Displaying an Image

The LEADTOOLS functions for painting an image use four rectangles. Two of them, the source rectangle and the destination rectangle, determine how much an image is scaled (zoomed) when it is displayed. The other two, the source clipping rectangle and the destination clipping rectangle, determine which part of an image is painted. For a complete description of the rectangles, with illustrations, refer to the LPaint::PaintDC function.

Other painting functions, which implement features such as transitional effects and region processing, use the same rectangles. For a list of functions, refer to Displaying Images.

The following topics describe how the painting rectangles can be used to meet particular needs:

Fitting an Image to a Window

Implementing Scrollbars

When painting an image with a display mode of 256 colors or less, you must specify the palette to use. For instructions for doing that, refer to Handling Palette Changes

You can zoom in on an image either by making the display rectangle larger or by making source rectangle smaller (so that it gets only a portion of the bitmap). If you zoom in by making the source rectangle smaller, you must consider the view perspective of the bitmap. For general information about the view perspective, refer to Accounting for View Perspective. For an example of how this can be implemented, refer to Zooming In on a Selection.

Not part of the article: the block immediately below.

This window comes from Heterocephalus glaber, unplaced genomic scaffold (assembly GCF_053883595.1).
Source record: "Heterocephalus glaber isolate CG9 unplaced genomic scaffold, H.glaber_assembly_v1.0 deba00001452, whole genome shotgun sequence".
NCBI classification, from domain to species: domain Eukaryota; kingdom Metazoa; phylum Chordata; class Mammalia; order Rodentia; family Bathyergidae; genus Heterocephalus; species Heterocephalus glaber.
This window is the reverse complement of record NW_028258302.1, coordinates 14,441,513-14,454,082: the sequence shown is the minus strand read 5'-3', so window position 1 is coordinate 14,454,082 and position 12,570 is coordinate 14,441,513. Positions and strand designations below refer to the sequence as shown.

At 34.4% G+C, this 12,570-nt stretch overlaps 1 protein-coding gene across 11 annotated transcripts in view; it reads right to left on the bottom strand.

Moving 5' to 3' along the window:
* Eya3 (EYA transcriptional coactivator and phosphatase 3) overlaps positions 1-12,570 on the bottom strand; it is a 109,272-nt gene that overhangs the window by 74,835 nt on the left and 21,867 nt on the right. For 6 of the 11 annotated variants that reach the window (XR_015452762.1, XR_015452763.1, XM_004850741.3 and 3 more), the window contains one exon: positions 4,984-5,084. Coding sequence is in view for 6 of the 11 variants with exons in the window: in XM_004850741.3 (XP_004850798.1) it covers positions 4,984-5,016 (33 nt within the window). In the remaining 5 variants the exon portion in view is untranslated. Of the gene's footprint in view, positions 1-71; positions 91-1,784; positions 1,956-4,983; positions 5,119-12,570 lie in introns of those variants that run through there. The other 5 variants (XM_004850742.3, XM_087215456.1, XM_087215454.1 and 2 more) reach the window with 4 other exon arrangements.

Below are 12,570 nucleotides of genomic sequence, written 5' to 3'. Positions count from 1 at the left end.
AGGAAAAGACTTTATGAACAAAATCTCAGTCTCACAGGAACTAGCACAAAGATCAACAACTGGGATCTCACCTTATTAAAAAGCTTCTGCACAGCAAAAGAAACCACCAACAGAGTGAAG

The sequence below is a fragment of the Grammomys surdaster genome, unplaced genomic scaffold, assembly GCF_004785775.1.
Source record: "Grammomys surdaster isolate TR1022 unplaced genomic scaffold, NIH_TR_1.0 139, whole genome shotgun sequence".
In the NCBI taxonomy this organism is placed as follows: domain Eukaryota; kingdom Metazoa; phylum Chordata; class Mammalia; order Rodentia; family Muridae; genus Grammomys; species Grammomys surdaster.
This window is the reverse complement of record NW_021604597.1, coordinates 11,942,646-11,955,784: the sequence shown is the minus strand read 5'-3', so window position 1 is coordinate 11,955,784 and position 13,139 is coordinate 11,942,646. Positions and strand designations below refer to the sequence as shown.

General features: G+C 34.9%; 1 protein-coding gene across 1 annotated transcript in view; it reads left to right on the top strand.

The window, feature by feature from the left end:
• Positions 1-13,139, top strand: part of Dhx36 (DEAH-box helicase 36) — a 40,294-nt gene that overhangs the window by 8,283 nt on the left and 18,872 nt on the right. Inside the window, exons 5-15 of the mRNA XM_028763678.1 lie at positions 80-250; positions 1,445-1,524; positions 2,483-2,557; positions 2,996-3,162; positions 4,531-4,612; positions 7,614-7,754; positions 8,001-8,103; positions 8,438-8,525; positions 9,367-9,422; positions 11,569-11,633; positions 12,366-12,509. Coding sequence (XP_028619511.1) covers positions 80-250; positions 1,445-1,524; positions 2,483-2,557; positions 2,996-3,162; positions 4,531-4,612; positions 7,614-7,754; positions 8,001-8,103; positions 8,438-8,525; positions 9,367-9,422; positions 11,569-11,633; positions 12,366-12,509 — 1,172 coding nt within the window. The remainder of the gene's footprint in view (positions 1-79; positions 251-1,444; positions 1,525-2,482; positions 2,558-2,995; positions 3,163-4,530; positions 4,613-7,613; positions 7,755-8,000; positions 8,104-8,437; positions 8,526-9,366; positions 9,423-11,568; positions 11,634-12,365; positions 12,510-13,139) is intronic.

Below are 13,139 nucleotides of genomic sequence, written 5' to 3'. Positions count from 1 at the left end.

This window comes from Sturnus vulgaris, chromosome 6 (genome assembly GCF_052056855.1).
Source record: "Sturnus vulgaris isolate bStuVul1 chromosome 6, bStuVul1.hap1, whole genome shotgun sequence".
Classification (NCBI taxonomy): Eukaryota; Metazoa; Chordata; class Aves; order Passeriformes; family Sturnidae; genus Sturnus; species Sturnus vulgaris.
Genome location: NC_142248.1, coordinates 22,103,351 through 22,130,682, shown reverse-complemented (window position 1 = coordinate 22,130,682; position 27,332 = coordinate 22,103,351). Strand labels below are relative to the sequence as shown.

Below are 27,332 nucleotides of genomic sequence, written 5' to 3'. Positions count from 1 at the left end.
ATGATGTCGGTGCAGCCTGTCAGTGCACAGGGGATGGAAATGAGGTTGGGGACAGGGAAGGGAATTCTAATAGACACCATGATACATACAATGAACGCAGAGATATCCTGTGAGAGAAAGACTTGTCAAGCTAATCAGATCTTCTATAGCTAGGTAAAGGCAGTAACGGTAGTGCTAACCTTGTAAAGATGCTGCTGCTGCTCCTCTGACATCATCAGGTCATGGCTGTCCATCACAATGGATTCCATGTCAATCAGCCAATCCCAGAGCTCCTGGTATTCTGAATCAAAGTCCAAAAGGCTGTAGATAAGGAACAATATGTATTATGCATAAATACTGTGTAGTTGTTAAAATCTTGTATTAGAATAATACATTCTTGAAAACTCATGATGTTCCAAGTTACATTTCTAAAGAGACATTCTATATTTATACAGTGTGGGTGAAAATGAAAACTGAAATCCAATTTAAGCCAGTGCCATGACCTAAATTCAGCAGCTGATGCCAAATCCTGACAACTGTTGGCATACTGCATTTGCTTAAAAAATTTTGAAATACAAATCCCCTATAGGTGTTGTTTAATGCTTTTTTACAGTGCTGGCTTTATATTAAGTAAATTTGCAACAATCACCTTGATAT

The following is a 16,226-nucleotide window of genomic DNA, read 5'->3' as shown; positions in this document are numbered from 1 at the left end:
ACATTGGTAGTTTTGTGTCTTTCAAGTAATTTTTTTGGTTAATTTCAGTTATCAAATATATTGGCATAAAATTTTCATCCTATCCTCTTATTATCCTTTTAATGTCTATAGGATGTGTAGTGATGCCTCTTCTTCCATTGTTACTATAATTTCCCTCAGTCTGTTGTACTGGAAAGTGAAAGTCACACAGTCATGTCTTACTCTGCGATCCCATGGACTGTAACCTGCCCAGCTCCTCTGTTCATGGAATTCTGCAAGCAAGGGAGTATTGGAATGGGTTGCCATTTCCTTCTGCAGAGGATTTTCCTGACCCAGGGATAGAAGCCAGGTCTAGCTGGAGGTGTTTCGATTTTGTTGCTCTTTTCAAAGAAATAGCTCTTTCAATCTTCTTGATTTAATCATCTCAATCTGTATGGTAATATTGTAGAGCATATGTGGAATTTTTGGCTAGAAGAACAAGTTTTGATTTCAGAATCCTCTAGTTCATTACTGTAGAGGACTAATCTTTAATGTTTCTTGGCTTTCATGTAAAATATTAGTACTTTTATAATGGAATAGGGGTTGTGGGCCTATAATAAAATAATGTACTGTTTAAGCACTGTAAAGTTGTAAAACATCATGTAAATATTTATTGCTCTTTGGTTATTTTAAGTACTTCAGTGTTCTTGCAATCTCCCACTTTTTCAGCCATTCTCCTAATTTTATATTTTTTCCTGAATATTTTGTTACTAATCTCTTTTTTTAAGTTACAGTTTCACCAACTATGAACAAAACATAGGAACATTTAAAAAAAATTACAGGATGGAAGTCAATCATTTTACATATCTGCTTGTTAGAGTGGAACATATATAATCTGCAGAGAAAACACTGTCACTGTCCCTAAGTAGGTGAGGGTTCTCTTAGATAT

The LEADTOOLS special effects functions give you precise control over a large variety of effects when you paint bitmaps, text, patterns, and shapes to a device context. For details, refer to:Implementing Special Effects

LEADTOOLS offers additional options while displaying an image including transparency, dithering options, scale to gray, favor black, halftone, contrast, gamma, intensity, window leveling and paint and transition effects. For a list of functions, please refer to Displaying Images.

You can also use the high-level classes LBitmapWindow, LAnimationWindow, and LAnnotationWindow to display images. These classes create a window and do all of the processing required to implement displaying an image for you, including zooming, scrolling palette changes, and special effects.

To control bitmap display settings, refer to Using Global / Local Settings for Bitmap Objects.

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LEADTOOLS Raster Imaging C++ Class Library Help